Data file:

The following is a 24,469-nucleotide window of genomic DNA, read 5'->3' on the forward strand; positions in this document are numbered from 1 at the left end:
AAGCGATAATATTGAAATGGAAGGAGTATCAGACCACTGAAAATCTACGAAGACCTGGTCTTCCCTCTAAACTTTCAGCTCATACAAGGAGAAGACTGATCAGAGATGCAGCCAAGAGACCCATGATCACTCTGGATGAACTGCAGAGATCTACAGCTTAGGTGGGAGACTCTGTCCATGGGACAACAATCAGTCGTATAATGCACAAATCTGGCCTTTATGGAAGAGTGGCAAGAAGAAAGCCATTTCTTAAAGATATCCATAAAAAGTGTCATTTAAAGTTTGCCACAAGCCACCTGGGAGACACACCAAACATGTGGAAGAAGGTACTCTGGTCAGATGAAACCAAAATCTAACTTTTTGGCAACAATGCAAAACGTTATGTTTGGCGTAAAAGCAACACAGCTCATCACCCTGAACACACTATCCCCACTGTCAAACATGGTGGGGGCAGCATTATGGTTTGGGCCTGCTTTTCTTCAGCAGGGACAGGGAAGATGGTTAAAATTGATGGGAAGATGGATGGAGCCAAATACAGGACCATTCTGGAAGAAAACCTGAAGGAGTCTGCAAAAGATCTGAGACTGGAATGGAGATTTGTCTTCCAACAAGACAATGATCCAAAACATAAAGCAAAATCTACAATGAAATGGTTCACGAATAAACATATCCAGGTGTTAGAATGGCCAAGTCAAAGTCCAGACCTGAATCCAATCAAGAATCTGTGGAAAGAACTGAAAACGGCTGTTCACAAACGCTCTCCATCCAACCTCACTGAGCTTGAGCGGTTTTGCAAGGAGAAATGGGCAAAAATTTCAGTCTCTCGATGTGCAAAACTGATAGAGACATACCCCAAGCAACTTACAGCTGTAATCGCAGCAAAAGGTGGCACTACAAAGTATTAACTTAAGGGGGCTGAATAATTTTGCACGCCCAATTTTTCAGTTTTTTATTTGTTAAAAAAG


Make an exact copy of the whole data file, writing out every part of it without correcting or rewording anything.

The following is a 24,469-nucleotide window of genomic DNA, read 5'->3' on the forward strand; positions in this document are numbered from 1 at the left end:
AAGCGATAATATTGAAATGGAAGGAGTATCAGACCACTGAAAATCTACGAAGACCTGGTCTTCCCTCTAAACTTTCAGCTCATACAAGGAGAAGACTGATCAGAGATGCAGCCAAGAGACCCATGATCACTCTGGATGAACTGCAGAGATCTACAGCTTAGGTGGGAGACTCTGTCCATGGGACAACAATCAGTCGTATAATGCACAAATCTGGCCTTTATGGAAGAGTGGCAAGAAGAAAGCCATTTCTTAAAGATATCCATAAAAAGTGTCATTTAAAGTTTGCCACAAGCCACCTGGGAGACACACCAAACATGTGGAAGAAGGTACTCTGGTCAGATGAAACCAAAATCTAACTTTTTGGCAACAATGCAAAACGTTATGTTTGGCGTAAAAGCAACACAGCTCATCACCCTGAACACACTATCCCCACTGTCAAACATGGTGGGGGCAGCATTATGGTTTGGGCCTGCTTTTCTTCAGCAGGGACAGGGAAGATGGTTAAAATTGATGGGAAGATGGATGGAGCCAAATACAGGACCATTCTGGAAGAAAACCTGAAGGAGTCTGCAAAAGATCTGAGACTGGAATGGAGATTTGTCTTCCAACAAGACAATGATCCAAAACATAAAGCAAAATCTACAATGAAATGGTTCACGAATAAACATATCCAGGTGTTAGAATGGCCAAGTCAAAGTCCAGACCTGAATCCAATCAAGAATCTGTGGAAAGAACTGAAAACGGCTGTTCACAAACGCTCTCCATCCAACCTCACTGAGCTTGAGCGGTTTTGCAAGGAGAAATGGGCAAAAATTTCAGTCTCTCGATGTGCAAAACTGATAGAGACATACCCCAAGCAACTTACAGCTGTAATCGCAGCAAAAGGTGGCACTACAAAGTATTAACTTAAGGGGGCTGAATAATTTTGCACGCCCAATTTTTCAGTTTTTTATTTGTTAAAAAAG